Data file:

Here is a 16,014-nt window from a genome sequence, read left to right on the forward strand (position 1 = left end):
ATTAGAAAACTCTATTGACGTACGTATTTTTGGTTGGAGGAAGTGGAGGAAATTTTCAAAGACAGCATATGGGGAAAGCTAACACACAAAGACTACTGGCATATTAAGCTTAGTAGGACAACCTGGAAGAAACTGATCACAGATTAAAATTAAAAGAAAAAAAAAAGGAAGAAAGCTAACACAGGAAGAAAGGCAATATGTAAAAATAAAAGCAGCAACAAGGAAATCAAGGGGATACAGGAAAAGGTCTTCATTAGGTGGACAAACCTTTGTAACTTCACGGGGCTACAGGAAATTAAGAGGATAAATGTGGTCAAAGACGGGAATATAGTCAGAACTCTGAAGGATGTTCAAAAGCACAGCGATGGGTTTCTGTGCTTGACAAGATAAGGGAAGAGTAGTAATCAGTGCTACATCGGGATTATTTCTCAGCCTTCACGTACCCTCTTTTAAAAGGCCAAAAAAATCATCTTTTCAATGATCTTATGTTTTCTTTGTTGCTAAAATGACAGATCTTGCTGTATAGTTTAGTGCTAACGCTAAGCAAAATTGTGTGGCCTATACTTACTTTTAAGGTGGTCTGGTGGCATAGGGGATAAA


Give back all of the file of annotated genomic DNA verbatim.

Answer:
Here is a 16,014-nt window from a genome sequence, read left to right on the forward strand (position 1 = left end):
ATTAGAAAACTCTATTGACGTACGTATTTTTGGTTGGAGGAAGTGGAGGAAATTTTCAAAGACAGCATATGGGGAAAGCTAACACACAAAGACTACTGGCATATTAAGCTTAGTAGGACAACCTGGAAGAAACTGATCACAGATTAAAATTAAAAGAAAAAAAAAAGGAAGAAAGCTAACACAGGAAGAAAGGCAATATGTAAAAATAAAAGCAGCAACAAGGAAATCAAGGGGATACAGGAAAAGGTCTTCATTAGGTGGACAAACCTTTGTAACTTCACGGGGCTACAGGAAATTAAGAGGATAAATGTGGTCAAAGACGGGAATATAGTCAGAACTCTGAAGGATGTTCAAAAGCACAGCGATGGGTTTCTGTGCTTGACAAGATAAGGGAAGAGTAGTAATCAGTGCTACATCGGGATTATTTCTCAGCCTTCACGTACCCTCTTTTAAAAGGCCAAAAAAATCATCTTTTCAATGATCTTATGTTTTCTTTGTTGCTAAAATGACAGATCTTGCTGTATAGTTTAGTGCTAACGCTAAGCAAAATTGTGTGGCCTATACTTACTTTTAAGGTGGTCTGGTGGCATAGGGGATAAA